Though COVID-19 started as a public health issue, in the past month it has transformed into an economic one as well. Lawmakers must act now to protect both the health and economic well-being of workers, especially women. Typical gender roles leave women at a disproportionate risk during this crisis, exasperating existing economic, medical and social gender gaps. 

Women’s roles in the workforce place them at a greater risk of contracting the virus. According to the World Health Organization, women make up 67 percent of the world’s healthcare workforce in 104 countries, and in the United States, that number is 78 percent. Health care workers, especially nurses, nurse practitioners and medical assistants who are on the front lines of virus response, are highly exposed to the disease itself and in close proximity to other people. During the 2002 SARS (severe acute respiratory syndrome) epidemic, more than half of the cases worldwide were women and 21 percent were health care workers. 

The high proportion of women in temporary and insecure positions also places them at a greater economic and medical disadvantage. Women are twice as likely as men to be employed part-time. In 2016, women made up 63.9 percent of the part-time workforce. Part-time workers are less likely to have employee benefits including paid family and sick leave and health insurance. These workers are also the first to be slashed during times of economic vulnerability, leaving many women without a steady income. The Families First Coronavirus Response Act passed on March 18 offers paid sick leave to these part-time workers, but offers unequal pay compensation and leaves out a majority of the workforce, including domestic workers.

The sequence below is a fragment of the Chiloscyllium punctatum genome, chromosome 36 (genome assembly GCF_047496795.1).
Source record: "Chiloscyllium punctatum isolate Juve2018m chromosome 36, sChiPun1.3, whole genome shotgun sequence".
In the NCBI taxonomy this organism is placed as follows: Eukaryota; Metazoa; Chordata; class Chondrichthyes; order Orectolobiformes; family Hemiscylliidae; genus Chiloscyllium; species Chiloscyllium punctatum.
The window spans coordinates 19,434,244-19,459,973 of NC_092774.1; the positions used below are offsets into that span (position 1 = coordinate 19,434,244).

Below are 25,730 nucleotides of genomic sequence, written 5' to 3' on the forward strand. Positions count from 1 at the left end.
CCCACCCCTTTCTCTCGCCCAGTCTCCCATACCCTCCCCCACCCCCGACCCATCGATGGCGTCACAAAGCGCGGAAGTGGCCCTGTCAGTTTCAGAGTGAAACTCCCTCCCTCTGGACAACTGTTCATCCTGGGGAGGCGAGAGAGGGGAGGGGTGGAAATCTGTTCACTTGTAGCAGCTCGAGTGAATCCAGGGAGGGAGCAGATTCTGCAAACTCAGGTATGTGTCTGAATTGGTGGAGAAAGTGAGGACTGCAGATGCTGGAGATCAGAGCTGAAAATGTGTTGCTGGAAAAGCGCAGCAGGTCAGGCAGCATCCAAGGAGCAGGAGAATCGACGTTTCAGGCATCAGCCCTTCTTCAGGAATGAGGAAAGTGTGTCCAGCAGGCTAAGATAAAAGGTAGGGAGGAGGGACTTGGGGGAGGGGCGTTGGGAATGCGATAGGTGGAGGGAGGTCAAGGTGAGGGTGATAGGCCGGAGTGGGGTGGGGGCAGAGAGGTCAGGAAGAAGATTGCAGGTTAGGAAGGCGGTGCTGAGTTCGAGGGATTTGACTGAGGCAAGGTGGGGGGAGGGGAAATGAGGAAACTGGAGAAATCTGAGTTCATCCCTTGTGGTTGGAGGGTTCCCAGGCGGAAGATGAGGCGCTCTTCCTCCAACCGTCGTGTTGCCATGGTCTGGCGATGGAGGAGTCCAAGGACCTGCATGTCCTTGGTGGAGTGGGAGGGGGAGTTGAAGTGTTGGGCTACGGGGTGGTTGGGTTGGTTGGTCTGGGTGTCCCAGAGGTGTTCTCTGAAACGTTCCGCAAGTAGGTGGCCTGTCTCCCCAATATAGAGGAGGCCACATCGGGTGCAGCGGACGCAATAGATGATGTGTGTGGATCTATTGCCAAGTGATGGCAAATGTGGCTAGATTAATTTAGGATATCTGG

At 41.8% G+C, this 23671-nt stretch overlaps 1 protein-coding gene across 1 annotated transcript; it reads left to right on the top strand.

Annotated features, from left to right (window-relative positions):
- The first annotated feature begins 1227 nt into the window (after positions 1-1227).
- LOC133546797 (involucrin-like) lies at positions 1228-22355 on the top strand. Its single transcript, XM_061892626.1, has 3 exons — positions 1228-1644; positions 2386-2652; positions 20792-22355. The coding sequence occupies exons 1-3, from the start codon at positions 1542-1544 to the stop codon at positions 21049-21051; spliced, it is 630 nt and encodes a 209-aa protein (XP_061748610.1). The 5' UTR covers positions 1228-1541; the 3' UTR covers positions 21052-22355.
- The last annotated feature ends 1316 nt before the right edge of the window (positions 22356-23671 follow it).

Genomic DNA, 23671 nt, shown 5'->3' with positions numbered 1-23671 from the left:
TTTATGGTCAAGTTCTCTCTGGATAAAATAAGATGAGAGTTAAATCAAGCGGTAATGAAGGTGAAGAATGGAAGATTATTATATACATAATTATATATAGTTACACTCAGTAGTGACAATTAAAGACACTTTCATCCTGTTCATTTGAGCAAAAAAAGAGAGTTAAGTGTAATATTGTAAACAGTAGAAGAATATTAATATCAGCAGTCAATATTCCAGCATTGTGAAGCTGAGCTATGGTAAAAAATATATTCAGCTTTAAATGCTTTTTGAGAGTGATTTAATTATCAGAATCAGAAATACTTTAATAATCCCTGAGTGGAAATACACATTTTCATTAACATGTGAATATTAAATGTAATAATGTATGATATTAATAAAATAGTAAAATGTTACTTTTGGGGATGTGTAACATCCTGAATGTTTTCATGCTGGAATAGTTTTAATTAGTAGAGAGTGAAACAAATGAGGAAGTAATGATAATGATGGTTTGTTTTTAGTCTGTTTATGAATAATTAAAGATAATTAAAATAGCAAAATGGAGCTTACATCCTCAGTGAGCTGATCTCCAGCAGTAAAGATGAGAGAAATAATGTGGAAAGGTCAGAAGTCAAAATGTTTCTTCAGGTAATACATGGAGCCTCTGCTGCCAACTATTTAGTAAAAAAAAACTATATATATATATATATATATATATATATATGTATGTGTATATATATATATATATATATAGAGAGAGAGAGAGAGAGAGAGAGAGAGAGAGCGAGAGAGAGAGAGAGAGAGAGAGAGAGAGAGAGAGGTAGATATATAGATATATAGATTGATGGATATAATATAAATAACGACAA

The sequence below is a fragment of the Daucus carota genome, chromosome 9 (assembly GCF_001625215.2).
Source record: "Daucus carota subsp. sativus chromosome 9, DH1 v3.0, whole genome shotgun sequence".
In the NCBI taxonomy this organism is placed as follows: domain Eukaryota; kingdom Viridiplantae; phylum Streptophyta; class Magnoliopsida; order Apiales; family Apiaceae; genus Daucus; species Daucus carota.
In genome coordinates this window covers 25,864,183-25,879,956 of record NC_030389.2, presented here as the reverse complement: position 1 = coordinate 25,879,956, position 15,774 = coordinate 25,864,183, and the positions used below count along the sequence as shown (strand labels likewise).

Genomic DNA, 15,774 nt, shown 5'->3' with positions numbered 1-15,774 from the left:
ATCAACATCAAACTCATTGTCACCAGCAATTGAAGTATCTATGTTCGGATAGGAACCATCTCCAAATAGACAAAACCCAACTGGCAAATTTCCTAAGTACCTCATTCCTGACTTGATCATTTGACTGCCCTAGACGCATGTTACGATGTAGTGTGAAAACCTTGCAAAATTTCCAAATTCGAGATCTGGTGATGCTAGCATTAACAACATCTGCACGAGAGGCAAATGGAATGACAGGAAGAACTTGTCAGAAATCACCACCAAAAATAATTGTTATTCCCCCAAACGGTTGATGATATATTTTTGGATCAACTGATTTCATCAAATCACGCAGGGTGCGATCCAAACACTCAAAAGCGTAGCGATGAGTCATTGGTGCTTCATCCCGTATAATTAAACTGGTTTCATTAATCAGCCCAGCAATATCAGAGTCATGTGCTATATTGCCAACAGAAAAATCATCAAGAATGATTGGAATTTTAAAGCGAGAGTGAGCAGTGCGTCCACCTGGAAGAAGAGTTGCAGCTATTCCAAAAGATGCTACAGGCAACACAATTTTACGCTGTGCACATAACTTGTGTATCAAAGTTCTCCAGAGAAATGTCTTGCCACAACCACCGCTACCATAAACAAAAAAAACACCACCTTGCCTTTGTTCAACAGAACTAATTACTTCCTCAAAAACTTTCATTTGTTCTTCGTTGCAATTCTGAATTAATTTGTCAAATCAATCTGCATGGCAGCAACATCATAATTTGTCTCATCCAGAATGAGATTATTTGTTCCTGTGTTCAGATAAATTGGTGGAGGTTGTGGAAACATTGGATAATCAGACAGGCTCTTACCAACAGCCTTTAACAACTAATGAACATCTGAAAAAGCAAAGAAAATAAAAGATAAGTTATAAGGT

Women who make up the majority of unpaid caregivers and domestic workers, including childcare workers, have no safety net. These workers are either unemployed or face infection because they often take care of families, the elderly and sick people. Pregnant women are another extremely vulnerable population right now. During the SARS outbreak, it was noted that pregnant women with SARS were more likely to miscarry. But with limited data on the transmission of SARS and coronavirus, there is uncertainty and anxiety in the air. 

Staying home and quarantining is one of the most effective ways to stop the spread of the virus. Families, then, are left with the decision of how to divide the labor at home. Women in dual-income households who are “poor, working in service jobs that cannot be done from home” will often bear the bulk of childcare responsibilities and stay home.

The economic impact of the virus will hit women, a majority of service and part-time workers, harder. Julia Smith, a research associate at Simon Fraser University, said that the Ebola outbreak in West Africa greatly affected the economy but “men’s income returned to what they had made pre-outbreak faster than women’s income.” If there is anything to be learned from past epidemics like Ebola it’s that women will have a harder time bouncing back from this economic recession.

Since President Donald Trump declared coronavirus a national emergency on March 13, the U.S. has worked quickly to pass the paid sick leave bill (even though this exempted millions of workers). But had the U.S. been better prepared, we could already be focusing on an equitable, gender-based response. More cities should already have paid sick leave and health insurance benefits for employees. Domestic and service workers should have labor protections already. Lack of employee benefits and protections are all public health risks.

In a sense, women are at the center of this pandemic, yet do we really think our administration will address these gender-sensitive policy needs? Lawmakers cannot ignore gender needs anymore during this crisis. Instead, they should take it as an opportunity to challenge existing social dynamics and deeply entrenched gender roles.

Jenny Gurung can be reached at

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